It’s the most wonderful time of the year.
At last, soup season is upon us!
Unfortunately, making soups from scratch has a reputation for being time-intensive, and more ambitious recipes may be difficult to replicate with the limited ingredients and technologies available to college students such as ourselves. But have no fear: the following recipes require few ingredients, limited appliances, and not much effort. What are you waiting for? Go forth and make soup!
- Butternut squash soup
One of the things I’m missing most about home at the moment is my mom’s butternut squash soup. Although her recipe can’t be beaten, here’s an easy dupe that calls for fewer ingredients and far less time.
- ½ Tbsp. olive oil
- 2 garlic cloves minced
- 1 onion diced
- 1 butternut squash peeled and diced into cubes
- 32 ounces vegetable broth
- 1-2 tsp. salt
- optional: sage, ginger, black pepper, rosemary, and/or parsley
In a heavy pot, heat the olive oil over medium heat. Add onion and garlic and cook for about 5 minutes. Add diced squash and broth, bringing to a boil. Cover and simmer for 15-20 minutes. Once softened, pour the contents into a blender and add salt. Blend until smooth.
- Tomato soup
Could you just buy a can of tomato soup for, like, 1.29 at some grocery store? Yes. Does it taste about the same as homemade tomato soup? Probably. Is it much easier? Definitely. Cheaper? Yuh. But does it give you the same satisfaction as making soup from scratch? Probably not. And soup, my friend, is all about satisfaction. The soupisfaction.
- 4 tbsp unsalted butter
- 2 diced yellow onions
- 3 minced garlic cloves
- 56 oz crushed tomatoes
- 2 cups chicken or vegetable stock
- 1/4 cup chopped fresh basil
- 1 tbsp sugar
- 1/2 tsp black pepper
- 1/2 cup heavy whipping cream
- 1/3 cup grated parmesan cheese
Add butter to a heavy pot over medium heat and add chopped onions, sautéing for 10 to 12 minutes until softened and golden. Add minced garlic and sauté for one minute. Add crushed tomatoes, stock, basil, sugar, and black pepper. Stir together and bring to a boil, then reduce the heat, partially cover with lid, and simmer for 10 minutes. If you prefer a smoother soup, blend the contents in batches until smooth, then return to the pot over medium heat. Add 1/2 cup heavy cream and 1/3 cup Parmesan cheese and return to a simmer. Season to taste.
- Simple Tom Kha Gai
Best. Soup. Ever. The thought of hot Tom Kha entering my body is the only thing giving me the motivation to finish this article right now. Liquid gold. I would do anything for some Tom.
Authentic Tom Kha is definitely better than this abridged version, so I’d definitely try some if you get the chance, but what can I say—I’m a simple gal and this is a simple recipe. (I’m also a first-year college student so my options are very limited.)
- 1 can (14 oz.) coconut milk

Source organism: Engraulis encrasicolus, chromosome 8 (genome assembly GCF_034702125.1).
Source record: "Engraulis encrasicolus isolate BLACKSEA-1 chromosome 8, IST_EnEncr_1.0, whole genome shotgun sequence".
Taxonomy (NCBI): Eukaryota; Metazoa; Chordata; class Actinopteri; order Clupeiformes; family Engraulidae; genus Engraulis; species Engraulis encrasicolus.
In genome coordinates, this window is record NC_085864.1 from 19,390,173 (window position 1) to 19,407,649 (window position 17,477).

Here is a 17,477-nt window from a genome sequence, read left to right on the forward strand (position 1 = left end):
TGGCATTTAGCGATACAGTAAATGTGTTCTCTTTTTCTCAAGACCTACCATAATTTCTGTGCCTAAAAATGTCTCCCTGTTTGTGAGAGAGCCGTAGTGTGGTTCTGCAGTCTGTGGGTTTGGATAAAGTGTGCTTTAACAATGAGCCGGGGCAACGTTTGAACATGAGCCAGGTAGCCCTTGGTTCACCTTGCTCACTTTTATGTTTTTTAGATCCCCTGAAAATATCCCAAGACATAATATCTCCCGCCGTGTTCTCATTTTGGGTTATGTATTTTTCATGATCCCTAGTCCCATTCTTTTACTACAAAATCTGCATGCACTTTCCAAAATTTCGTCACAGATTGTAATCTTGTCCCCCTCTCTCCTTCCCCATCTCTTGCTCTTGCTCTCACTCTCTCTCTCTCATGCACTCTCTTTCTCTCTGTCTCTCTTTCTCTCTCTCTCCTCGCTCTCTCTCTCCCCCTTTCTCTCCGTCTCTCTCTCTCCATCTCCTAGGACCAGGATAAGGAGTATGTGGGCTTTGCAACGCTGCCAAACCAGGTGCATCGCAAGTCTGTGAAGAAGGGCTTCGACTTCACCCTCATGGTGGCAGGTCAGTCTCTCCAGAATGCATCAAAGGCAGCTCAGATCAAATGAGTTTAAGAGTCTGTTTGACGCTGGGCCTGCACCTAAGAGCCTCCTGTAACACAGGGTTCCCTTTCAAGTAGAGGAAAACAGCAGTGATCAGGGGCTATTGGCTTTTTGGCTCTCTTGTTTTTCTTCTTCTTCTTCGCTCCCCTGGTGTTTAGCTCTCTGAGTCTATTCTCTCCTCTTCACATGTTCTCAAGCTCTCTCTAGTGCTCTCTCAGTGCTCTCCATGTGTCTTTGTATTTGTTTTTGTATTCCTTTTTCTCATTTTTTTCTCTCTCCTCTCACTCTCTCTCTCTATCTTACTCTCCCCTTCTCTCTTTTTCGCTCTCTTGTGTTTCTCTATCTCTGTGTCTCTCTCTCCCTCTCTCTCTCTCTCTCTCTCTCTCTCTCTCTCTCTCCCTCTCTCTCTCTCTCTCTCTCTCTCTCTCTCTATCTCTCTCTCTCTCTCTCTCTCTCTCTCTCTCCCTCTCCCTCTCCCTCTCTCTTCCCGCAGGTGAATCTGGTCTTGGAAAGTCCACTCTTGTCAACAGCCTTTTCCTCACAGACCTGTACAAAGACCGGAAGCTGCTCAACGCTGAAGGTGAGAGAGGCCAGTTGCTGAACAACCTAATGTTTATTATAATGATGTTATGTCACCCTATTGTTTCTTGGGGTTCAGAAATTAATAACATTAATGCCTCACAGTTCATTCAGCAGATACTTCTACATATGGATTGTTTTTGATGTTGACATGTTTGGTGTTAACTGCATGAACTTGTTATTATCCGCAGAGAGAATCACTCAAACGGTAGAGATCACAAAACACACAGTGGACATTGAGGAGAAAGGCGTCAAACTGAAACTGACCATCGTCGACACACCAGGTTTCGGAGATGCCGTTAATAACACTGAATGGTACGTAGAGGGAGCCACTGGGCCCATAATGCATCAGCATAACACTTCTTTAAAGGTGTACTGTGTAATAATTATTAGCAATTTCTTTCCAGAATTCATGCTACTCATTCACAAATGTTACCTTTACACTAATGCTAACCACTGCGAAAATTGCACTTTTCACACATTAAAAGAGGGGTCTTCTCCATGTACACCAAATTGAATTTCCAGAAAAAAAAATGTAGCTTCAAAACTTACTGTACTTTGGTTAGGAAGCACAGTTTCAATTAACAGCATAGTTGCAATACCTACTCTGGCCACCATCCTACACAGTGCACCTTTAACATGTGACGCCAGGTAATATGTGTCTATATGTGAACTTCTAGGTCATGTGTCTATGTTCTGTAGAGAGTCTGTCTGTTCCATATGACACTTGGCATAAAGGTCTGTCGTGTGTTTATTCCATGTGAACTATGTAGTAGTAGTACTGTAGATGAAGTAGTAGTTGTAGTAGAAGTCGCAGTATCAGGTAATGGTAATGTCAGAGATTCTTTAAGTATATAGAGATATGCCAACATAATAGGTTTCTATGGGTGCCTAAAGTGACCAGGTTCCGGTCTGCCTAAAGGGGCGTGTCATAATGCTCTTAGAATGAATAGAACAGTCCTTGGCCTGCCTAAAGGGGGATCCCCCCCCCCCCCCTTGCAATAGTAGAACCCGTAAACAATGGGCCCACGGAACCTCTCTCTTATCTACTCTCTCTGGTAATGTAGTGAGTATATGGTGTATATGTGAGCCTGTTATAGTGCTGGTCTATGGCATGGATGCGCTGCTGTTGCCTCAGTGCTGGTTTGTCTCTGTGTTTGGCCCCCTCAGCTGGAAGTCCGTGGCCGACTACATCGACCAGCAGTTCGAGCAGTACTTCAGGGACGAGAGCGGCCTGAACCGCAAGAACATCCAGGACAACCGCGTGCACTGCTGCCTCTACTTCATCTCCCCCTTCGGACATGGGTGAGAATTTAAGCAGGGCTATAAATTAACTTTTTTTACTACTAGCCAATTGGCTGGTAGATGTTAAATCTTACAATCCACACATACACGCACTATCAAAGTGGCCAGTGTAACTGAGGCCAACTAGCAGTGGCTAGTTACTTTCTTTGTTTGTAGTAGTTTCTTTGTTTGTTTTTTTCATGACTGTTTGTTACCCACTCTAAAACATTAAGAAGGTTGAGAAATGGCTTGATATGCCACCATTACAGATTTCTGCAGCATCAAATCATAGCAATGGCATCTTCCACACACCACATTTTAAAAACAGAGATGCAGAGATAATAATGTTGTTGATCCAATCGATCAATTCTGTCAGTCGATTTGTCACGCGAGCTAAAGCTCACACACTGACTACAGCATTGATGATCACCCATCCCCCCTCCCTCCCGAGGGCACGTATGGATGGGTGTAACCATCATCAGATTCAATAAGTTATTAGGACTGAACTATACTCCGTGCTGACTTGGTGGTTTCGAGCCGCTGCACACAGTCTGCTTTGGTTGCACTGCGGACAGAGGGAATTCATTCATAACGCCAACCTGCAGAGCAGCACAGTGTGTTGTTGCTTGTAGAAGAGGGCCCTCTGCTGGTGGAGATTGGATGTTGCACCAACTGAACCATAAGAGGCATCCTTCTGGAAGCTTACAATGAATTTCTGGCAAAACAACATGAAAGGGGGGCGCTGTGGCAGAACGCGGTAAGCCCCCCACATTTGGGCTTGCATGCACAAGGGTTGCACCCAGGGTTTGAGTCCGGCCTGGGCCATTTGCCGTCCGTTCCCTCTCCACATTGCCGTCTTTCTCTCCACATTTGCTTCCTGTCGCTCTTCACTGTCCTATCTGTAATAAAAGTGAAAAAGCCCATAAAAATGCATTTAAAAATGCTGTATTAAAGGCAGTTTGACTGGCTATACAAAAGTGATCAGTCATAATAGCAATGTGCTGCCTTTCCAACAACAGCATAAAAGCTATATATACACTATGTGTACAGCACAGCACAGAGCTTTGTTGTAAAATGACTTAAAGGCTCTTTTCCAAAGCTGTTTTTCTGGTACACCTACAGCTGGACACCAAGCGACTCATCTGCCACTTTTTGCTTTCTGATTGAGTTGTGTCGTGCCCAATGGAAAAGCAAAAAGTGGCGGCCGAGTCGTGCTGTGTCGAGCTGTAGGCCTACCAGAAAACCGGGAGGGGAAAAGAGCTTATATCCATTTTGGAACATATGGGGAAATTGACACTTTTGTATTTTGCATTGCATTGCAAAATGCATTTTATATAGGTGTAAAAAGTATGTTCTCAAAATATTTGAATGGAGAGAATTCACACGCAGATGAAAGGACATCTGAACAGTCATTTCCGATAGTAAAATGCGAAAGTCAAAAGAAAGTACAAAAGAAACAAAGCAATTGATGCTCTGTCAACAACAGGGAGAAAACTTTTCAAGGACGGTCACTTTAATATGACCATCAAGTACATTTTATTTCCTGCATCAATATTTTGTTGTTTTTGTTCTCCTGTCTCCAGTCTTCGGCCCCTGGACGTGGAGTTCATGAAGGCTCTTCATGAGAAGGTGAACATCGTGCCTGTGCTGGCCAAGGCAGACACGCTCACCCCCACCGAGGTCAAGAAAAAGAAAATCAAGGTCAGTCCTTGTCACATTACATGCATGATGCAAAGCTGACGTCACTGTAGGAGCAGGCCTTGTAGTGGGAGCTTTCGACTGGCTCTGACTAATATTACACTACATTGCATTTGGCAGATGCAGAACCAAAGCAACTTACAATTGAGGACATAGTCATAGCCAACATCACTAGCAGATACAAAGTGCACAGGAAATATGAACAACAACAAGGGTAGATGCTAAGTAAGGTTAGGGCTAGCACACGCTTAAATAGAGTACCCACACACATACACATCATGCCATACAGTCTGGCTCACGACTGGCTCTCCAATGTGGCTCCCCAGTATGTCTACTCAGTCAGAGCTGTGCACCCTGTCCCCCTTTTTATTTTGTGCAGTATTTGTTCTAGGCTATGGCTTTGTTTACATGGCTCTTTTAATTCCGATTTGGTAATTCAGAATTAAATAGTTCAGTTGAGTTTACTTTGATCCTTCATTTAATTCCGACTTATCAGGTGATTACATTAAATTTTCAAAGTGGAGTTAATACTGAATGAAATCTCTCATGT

- 1 can (14 oz.) chicken or vegetable broth
- 6 quarter-size slices fresh ginger
- 1 stalk lemongrass, chopped
- 1 cup sliced mushrooms
- 1 tbsp lime juice
- 1 tbsp fish sauce
- 1 tsp sugar
- 1 tsp thai chili paste
- Optional: ¼ cup basil; ¼ cup cilantro
In a saucepan, combine coconut milk, broth, ginger, and lemongrass and bring to boil over high heat. Add mushrooms, lime juice, fish sauce, sugar, and chili paste. Reduce heat and simmer for 5 to 10 minutes. Discard lemongrass. Garnish with basil and cilantro.
- West African Peanut Soup
So yum! So warm! So peanut! So soup! Not only is this dish delicious, but it’s also souper versatile—either serve as a soup or add to rice or another grain as a side dish or entree.
- 4 cups vegetable broth
- 2 cups water
- 1 medium red onion, chopped
- 2 tbsp minced ginger
- 4 cloves garlic, minced
- 1 tsp salt
- 1 bunch collard greens (or kale), ribs removed and leaves chopped
- ¾ cup unsalted peanut butter (chunky or smooth)
- ½ cup tomato paste
- Hot sauce, like sriracha, to taste
- ¼ cup roughly chopped peanuts
- Optional: cooked brown rice to serve
Combine the broth and water in a medium pot and bring to a boil. Add the onion, ginger, garlic, and salt. Cook on medium-low heat for 20 minutes. In a heat-safe mixing bowl, combine peanut butter and tomato paste, then transfer 1 to 2 cups of the hot stock to the bowl. Whisk the mixture together until smooth, then pour the peanut mixture back into the soup and mix well. Stir in the collard greens and add hot sauce and salt to taste. Simmer for 15 more minutes on medium-low heat, stirring often. Optional: serve overcooked brown rice if you’d like, and top with peanuts.
- Easy French Onion Soup
Ooh la la! C’est one of my favorite soups! It makes me feel like a lil’ french lady sitting in a lil’ cafe in autumn with her lil’ french dog, Jaques. Relatively simple to make and delicious, french onion soup is un triomphe!
- 2 tbsp butter
- 4 large onions, thinly sliced
- 1 tsp ground black pepper
- 1/2 tsp garlic powder